Mary Musasa: Things are ever-evolving in our industry, but I’d say adapting old models and approaches to ones that suit the current climate. I also feel that industry still lacks in having more people in the room who reflect wider society. Positive steps have been taken in gender diversity but there’s still some way to go with diversity issue. In terms of my role, the growing list of deliverables and staying on top of the many processes involved in supplying to different channels.
Hannah Kessler: Adapting to fewer retained clients and more project-based jobs.
Above: Diego Caicedo-Galindo, Gregg Nicholls and Rebecca Wilford.
How important is it to network with your peers from other agencies?
Anya Culling: Oh, it's so important to network with everyone you meet. You’ll climb the tiers together and constantly cross paths. It really is such a small industry. I remember my first boss telling me not to speak too loudly in Soho House because you never know who's in there!
It’s important not to feel alone.
Alexander Nally: Meeting producers on the outside helps you keep a fresh perspective and approach. You might even find yourself shooting something new (like babies or animals) and need to check in with someone you know who has done that before. If you’re from a smaller agency this applies even more. It’s a team game and you need each other.
Paris Starr: It’s important not to feel alone. I am the most junior within my department, so it is comforting to know that I have a pool of friends in the same position who I can reach out to for support or advice.
The industry is full of really talented people so we should use that to our advantage and help each other out.
Alice Konstam: Very important. It’s a pretty sweet deal if you can ring your peers up whenever you’re struggling to solve a production problem on your own. What’s even better is that you can take all the credit.
Diego Caicedo-Galindo: I have to be honest and say that, sadly, it does not happen as much as it should. I love networking, we do it on a constant basis with post houses and production companies, but not enough with other agencies. I really hope I get to do it more, it's definitely the way we move forward and continue to make amazing work, by learning from each other.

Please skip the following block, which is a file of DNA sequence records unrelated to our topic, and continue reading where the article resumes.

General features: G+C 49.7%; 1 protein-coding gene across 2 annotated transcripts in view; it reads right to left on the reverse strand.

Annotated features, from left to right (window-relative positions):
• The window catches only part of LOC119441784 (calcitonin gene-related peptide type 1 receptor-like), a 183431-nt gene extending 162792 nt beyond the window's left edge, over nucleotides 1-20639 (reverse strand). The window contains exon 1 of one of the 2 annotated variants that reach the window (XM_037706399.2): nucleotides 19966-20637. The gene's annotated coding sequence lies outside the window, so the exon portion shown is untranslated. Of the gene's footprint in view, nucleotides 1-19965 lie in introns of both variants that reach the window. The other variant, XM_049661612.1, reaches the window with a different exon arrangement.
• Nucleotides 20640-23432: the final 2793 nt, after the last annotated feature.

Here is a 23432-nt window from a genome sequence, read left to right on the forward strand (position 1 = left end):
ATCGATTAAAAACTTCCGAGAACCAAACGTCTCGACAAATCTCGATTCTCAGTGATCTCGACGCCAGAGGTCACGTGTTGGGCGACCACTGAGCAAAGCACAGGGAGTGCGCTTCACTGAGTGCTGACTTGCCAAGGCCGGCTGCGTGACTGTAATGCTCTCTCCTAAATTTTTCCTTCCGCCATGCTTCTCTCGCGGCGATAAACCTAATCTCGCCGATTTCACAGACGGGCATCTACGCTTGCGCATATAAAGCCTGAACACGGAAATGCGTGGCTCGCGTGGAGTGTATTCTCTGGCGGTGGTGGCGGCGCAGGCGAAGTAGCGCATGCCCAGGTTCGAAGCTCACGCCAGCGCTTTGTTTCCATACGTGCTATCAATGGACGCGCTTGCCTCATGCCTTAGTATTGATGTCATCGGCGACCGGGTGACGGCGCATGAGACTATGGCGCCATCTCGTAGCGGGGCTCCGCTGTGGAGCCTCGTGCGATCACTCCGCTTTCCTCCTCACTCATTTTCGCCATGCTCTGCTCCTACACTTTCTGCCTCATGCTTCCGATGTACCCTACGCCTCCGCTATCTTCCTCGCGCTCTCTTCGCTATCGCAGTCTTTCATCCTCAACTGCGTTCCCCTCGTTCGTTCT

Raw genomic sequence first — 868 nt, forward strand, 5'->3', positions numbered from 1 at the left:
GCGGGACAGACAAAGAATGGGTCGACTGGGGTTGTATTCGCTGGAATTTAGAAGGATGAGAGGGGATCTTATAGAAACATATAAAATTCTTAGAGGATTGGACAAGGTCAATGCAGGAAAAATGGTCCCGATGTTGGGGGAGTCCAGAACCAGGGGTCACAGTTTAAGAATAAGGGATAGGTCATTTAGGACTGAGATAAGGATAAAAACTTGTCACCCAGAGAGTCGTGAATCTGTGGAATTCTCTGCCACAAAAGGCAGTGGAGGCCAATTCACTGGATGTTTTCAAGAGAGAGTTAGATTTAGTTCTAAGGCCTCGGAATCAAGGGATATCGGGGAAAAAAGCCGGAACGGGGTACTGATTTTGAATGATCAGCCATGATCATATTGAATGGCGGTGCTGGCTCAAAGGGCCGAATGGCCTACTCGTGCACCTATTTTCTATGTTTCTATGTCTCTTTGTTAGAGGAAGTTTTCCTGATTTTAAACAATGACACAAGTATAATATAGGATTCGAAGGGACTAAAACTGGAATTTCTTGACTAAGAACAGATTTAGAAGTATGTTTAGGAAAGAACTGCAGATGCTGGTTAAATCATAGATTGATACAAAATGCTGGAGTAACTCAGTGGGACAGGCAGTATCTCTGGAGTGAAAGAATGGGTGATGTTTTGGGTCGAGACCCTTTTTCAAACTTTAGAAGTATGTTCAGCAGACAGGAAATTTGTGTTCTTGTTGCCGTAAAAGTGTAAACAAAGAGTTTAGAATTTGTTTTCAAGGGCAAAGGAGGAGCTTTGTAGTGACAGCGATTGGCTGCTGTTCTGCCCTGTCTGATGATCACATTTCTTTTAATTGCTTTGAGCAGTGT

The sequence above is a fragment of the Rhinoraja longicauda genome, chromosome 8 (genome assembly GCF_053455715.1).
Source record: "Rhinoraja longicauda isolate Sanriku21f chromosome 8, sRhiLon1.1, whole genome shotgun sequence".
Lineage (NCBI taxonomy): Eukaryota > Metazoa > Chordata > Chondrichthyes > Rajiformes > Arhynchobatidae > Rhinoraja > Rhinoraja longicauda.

It’s a team game and you need each other.
Paige Bentley: Having a good network around you is really important but, to be honest, it’s hard to find the time or opportunity to meet new people in the industry. It’s easy to get stuck in our own agency/company bubble, but it can be really useful to share stories and knowledge, the industry is full of really talented people so we should use that to our advantage and help each other out.
Above: Rachael Clarke, Jenny Broad and Hannah Kessler.
What piece of work from the last 12 months made you say, 'I wish I'd made that!'?
Katie Colhoun: I know it’s slightly longer than 12 months ago but how incredible would it have been to be involved in making Viva La Vulva. I think it’s easy for people to see it as just singing vaginas but I can’t help but notice the craft and the details.
Oliver West: One that we did at Engine, but which I wasn’t lucky enough to work on, was Born Free’s The Bitter Bond. Beautiful storytelling that’s executed perfectly.
Alexander Nally: Apple’s Bounce was great. Immediately recognisable as an Apple spot, while also feeling fresh. I’m always keen to see what the brand will do next.
Sunny Singh Sahota: Nike Qiang Diao, directed by Finn Keenan at Riff Raff. Now that’s 'thumb stopping' content.
Rebecca Wilford: The animated ads for Habito really stood out. I love the gnarly animation. I think to make a price comparison website and a mortgage broker stand out in such a cool way is very difficult.
Nnena Nwakodo: Ok so it’s a little over a year, but I loved the Spike Jonze spot for Apple HomePod. I love this kind of advertising; fun, light-hearted, beautifully-crafted and simple.
Paige Bentley: It wasn’t in the last 12 months, but I definitely wish I had helped make Nike Nothing Beats a Londoner. They used real Londoners, not actors, which made it really authentic, so it resonated with so many people. They weren’t scared to alienate people outside of London and, instead, celebrated London during a time of a lot of negativity.
Mary Musasa: Ikea's Silence the Critics; well thought-out and executed.
The full list of young producers in attendance at the event were;
Nic Akinnibosun, Mother; Felicity Bamber, AMV BBDO; Jenny Broad, BBC Creative; Paige Bentley, 4Creative; Diego Caicedo-Galindo, Sky; Katie Colhoun, MullenLowe; Rachael Clarke, FCB Inferno; Anya Culling, TBWA; Rosie Good, VCCP; Hannah Kessler, Joint; Alice Konstam, Lucky Generals; Rebecca Lee, Media Arts Lab; Mary Musasa, Havas; Alexander Nally, BETC; Nnena Nwakodo, BBH; Greg Nicholls, WundermanThompson; Sunny Singh Sahota, Hogarth @ Ogilvy; Paris Starr, Publicis Poke; Cecilie Tett, Karmarama; Sammy Watts Stanfield, Wieden+Kennedy; Oliver West, Engine; Rebecca Wilford, McCann; Charlotte Wilson, Grey